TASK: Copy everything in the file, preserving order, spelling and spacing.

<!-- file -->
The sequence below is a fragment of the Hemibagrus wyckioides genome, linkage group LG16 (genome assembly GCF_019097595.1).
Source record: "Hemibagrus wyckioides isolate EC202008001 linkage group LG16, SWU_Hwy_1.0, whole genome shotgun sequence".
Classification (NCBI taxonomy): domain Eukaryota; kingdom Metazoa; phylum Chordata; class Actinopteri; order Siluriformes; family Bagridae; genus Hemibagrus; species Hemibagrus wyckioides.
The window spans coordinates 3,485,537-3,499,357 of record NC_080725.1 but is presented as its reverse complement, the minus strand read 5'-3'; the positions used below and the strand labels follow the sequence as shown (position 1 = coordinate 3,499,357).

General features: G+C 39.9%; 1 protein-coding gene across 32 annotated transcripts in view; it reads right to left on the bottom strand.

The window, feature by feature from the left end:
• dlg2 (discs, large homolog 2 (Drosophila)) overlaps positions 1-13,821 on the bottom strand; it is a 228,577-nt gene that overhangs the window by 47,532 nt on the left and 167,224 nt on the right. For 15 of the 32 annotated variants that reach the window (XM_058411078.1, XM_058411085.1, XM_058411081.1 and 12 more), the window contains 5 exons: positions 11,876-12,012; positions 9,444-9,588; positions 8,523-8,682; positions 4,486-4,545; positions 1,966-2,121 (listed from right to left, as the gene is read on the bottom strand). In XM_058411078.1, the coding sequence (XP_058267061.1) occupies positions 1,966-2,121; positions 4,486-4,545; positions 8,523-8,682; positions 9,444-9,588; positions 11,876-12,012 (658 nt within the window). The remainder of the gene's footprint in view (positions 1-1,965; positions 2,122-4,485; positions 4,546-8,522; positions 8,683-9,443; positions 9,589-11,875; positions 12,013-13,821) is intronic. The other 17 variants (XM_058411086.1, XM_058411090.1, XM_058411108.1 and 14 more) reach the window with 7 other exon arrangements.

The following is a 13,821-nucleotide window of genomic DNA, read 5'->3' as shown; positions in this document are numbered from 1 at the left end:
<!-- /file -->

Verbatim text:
The sequence below is a fragment of the Hemibagrus wyckioides genome, linkage group LG16 (genome assembly GCF_019097595.1).
Source record: "Hemibagrus wyckioides isolate EC202008001 linkage group LG16, SWU_Hwy_1.0, whole genome shotgun sequence".
Classification (NCBI taxonomy): domain Eukaryota; kingdom Metazoa; phylum Chordata; class Actinopteri; order Siluriformes; family Bagridae; genus Hemibagrus; species Hemibagrus wyckioides.
The window spans coordinates 3,485,537-3,499,357 of record NC_080725.1 but is presented as its reverse complement, the minus strand read 5'-3'; the positions used below and the strand labels follow the sequence as shown (position 1 = coordinate 3,499,357).

General features: G+C 39.9%; 1 protein-coding gene across 32 annotated transcripts in view; it reads right to left on the bottom strand.

The window, feature by feature from the left end:
• dlg2 (discs, large homolog 2 (Drosophila)) overlaps positions 1-13,821 on the bottom strand; it is a 228,577-nt gene that overhangs the window by 47,532 nt on the left and 167,224 nt on the right. For 15 of the 32 annotated variants that reach the window (XM_058411078.1, XM_058411085.1, XM_058411081.1 and 12 more), the window contains 5 exons: positions 11,876-12,012; positions 9,444-9,588; positions 8,523-8,682; positions 4,486-4,545; positions 1,966-2,121 (listed from right to left, as the gene is read on the bottom strand). In XM_058411078.1, the coding sequence (XP_058267061.1) occupies positions 1,966-2,121; positions 4,486-4,545; positions 8,523-8,682; positions 9,444-9,588; positions 11,876-12,012 (658 nt within the window). The remainder of the gene's footprint in view (positions 1-1,965; positions 2,122-4,485; positions 4,546-8,522; positions 8,683-9,443; positions 9,589-11,875; positions 12,013-13,821) is intronic. The other 17 variants (XM_058411086.1, XM_058411090.1, XM_058411108.1 and 14 more) reach the window with 7 other exon arrangements.

The following is a 13,821-nucleotide window of genomic DNA, read 5'->3' as shown; positions in this document are numbered from 1 at the left end: